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Help: Need a physics teacher to calculate something

Old 05-25-2010, 03:36 AM
  #1  
Hookpilot
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Default Help: Need a physics teacher to calculate something

I'm going to fire the working electric torpedo from my Vosper MTB using compressed air. Need to know a few things to size tubing, air storage tank and working pressure to push a 1 pound torpedo to splash down 30 inches in front of the boat. Here's all the data:

Torpedo tube - 1.546" I.D. x 22" long
Torpedo - 1.500" O.D. x 17" long and 430 gram mass
The system must deliver enough force to propel the torpedo 30" to clear the boat's deck (measured from the front end of the torpedo tube to the back of the torpedo at impact with the water.) The torpedo tube center sits 7 inches above the surface of the water.
The torpedo must travel the first 12 inches as measured from the front end of launch tube to the back end of the departing torpedo without dropping more than 1 inch, or it will hit the deck.

Need to know:
Storage capacity of compressed air cylinder when released to shoot 2 fish clear of the deck, one at a time (thinking of the Robart Air Tank with volume of 43 cu-in at 150psi. I will fire two torpedoes from one air charge or mount two air tanks if I have to.
Working pressure of cylinder needed to shoot 2 fish clear of the deck
I.D. of tubing to deliver enough volume over time to do all of the above

Will be using a Clippard EV-2-6-H electrical pneumatic valve with a 0.060" orifice to blow down the compressed air tank. This valve opens very quickly so I'm told.

Any physics teachers or engineers out there who would like to tackle this engineering challenge? Otherwise I'll do it by trial and error and a good old fashion SWAG (Scientific Wild-Assed Guess) or two...

Thanks,

Mike J.
Old 05-25-2010, 01:58 PM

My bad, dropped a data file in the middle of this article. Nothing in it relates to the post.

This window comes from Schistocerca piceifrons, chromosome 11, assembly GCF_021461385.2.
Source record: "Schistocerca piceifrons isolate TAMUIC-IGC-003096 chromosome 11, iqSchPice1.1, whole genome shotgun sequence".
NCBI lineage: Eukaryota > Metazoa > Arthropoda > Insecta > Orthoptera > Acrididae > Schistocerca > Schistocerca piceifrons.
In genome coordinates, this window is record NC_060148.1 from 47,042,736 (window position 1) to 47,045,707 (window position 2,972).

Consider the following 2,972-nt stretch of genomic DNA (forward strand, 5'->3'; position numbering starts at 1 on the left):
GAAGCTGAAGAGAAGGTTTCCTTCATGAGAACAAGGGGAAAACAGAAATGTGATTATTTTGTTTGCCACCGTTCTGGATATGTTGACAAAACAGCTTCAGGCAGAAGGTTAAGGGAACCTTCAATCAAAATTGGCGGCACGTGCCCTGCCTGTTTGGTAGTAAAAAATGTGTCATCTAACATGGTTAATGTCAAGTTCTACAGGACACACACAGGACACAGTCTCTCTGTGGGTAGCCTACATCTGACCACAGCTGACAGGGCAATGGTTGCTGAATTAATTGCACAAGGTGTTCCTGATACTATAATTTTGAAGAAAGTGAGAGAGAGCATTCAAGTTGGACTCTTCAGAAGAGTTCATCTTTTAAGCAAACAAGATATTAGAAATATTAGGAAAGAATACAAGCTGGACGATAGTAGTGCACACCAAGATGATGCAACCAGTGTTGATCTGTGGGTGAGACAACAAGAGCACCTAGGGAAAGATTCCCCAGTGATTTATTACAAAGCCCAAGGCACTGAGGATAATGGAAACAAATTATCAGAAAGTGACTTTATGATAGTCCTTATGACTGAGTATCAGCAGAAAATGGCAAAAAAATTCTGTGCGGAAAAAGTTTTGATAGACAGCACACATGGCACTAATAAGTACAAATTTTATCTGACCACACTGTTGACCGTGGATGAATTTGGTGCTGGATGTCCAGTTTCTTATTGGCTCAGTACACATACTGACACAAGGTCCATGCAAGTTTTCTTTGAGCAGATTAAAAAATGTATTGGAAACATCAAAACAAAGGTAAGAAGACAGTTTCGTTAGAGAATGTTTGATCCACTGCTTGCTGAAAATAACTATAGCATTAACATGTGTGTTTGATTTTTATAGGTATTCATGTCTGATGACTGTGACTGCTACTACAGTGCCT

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Umi_Ryuzuki
 
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Default RE: Help: Need a physics teacher to calculate something

The maximum volume will be the length of the torpedo at it's full diameter.
Once the taper at the tail reaches the front edge of your launching tube, any
additional volume is wasted. Once you have your maximum volume calculated, then
it becomes a matter of pressure.



Now if you are shooting the "fish" consecutivley... one, then two...
Then what must be considered, is that the valves can ofter dump
fourteen cubic inches of air a second. If you have held the valve open
for two seconds to fire the first torpedo, you may not have the volume or
pressure to launch the second torpedo if you are using a fixed volume air resevoir.
Old 05-25-2010, 10:05 PM
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Hookpilot
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Default RE: Help: Need a physics teacher to calculate something


ORIGINAL: Umi_Ryuzuki

The maximum volume will be the length of the torpedo at it's full diameter.
Once the taper at the tail reaches the front edge of your launching tube, any
additional volume is wasted. Once you have your maximum volume calculated, then
it becomes a matter of pressure.



Now if you are shooting the ''fish'' consecutivley... one, then two...
Then what must be considered, is that the valves can ofter dump
fourteen cubic inches of air a second. If you have held the valve open
for two seconds to fire the first torpedo, you may not have the volume or
pressure to launch the second torpedo if you are using a fixed volume air resevoir.